April: WikiLeaks releases Collateral Murder, a classified US military video showing a helicopter gunship slaying eighteen people in the Iraqi suburb of New Baghdad, including two Reuters journalists and their rescuers, thus documenting a war crime.
July: WikiLeaks publishes the Afghan War Logs, a collection of over 75,000 documents, revealing information on unreported killings of hundreds of civilians by coalition forces, increased Taliban attacks, and involvement by Pakistan and Iran in the insurgency.
August: during his visit to Sweden, Julian becomes the subject of sexual assault allegations. The case was investigated and the most serious allegation was immediately found to be baseless. However, the case was later re-opened by another prosecutor.
October: WikiLeaks publishes the Iraq War Logs, exposing numerous cases of torture and abuse of Iraqi prisoners by Iraqi police and soldiers, as well as proof of the US government’s involvement in the deaths and maiming of more than 200,000 people in Iraq. The War Logs showed the true number of civilian deaths in Iraq and is the most detailed record of war to date.
November: Wikileaks begins to publish Cablegate, now the Public Library of US Diplomacy, a growing collection of 3,326,538 diplomatic cables from 274 consulates and embassies from 1966 to 2010. PLUSD documents 50 years of US diplomatic relations across the globe, its activities, its component corporations, its allies and its enemies.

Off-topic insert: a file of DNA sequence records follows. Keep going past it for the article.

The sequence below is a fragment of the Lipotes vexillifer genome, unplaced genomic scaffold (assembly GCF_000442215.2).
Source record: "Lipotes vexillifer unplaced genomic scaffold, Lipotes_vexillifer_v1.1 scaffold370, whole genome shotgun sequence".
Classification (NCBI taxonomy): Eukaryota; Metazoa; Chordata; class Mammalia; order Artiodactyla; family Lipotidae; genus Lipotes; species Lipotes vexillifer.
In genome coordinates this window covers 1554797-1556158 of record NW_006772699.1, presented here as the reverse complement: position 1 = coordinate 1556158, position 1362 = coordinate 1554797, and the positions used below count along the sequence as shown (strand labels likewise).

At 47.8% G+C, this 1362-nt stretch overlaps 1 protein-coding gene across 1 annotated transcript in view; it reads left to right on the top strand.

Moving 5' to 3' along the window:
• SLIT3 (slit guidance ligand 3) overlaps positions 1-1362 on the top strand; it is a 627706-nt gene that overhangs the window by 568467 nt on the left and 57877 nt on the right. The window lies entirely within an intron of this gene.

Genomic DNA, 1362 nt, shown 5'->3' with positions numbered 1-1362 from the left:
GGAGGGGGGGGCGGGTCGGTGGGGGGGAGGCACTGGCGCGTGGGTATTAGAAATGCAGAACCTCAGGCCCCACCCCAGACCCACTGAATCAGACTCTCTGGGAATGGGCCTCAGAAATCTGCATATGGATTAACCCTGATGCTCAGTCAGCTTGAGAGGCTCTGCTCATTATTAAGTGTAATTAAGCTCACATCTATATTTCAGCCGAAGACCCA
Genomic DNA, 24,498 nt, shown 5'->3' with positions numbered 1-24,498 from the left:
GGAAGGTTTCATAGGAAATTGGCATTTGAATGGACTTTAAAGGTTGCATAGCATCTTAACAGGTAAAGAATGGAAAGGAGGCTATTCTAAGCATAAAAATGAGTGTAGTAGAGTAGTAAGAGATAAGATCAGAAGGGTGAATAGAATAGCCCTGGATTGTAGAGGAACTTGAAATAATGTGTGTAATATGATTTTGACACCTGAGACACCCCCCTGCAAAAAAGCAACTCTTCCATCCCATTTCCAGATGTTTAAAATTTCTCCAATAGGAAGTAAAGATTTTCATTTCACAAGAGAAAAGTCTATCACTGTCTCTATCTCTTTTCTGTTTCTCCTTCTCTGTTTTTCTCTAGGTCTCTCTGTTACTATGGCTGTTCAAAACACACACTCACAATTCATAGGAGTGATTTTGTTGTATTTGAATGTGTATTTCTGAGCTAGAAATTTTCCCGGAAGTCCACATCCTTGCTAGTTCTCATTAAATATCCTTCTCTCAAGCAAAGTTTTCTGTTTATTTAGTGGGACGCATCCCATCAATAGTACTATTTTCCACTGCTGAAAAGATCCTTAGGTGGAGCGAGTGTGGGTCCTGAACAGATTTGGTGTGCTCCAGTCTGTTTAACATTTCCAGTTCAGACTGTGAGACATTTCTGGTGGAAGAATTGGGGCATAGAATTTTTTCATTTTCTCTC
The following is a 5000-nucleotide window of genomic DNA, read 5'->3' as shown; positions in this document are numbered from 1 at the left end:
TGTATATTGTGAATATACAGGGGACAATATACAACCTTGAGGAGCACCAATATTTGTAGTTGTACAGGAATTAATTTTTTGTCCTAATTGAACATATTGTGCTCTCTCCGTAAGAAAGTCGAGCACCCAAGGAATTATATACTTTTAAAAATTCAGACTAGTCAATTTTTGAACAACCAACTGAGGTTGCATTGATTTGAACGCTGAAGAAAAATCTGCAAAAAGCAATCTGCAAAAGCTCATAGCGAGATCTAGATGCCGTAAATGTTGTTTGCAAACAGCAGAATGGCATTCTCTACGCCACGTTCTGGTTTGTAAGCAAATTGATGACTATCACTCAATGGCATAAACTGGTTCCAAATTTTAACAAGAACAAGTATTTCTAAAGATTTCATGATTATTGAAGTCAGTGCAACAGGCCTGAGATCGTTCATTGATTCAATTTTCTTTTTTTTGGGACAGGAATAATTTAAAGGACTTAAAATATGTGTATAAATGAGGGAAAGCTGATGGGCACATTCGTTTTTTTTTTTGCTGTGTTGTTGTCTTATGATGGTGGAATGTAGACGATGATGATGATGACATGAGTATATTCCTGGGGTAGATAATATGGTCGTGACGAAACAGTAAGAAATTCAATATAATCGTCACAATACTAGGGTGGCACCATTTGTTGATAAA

December: Following the release of the first batch of US diplomatic cables, WikiLeaks and its founder Julian Assange are denounced as “terrorists” by several politicians and media commentators. Former US vice-president Joe Biden branded Julian a “high-tech terrorist” while prominent Republican Sarah Palin called him “an anti-American operative with blood on his hands”, urging his immediate capture by any means necessary. Fox News commentators called WikiLeaks a terrorist organisation, asking the US government to move immediately and aggressively against it. In an interview with CBC, Professor Tom Flanagan suggested President Obama have WikiLeaks director Julian Assange assassinated, saying, “Obama should put out a contract and use a drone, or something…”
December: Julian is arrested at a London police station on 7 December 2010, following a European arrest warrant from Sweden relating to sexual allegations. He appears in court the same day, saying he intends to fight his extradition to Sweden in order to avoid extradition to the US where he would be prosecuted. Julian is denied bail and remains in custody until 14 December, when he is released on house arrest.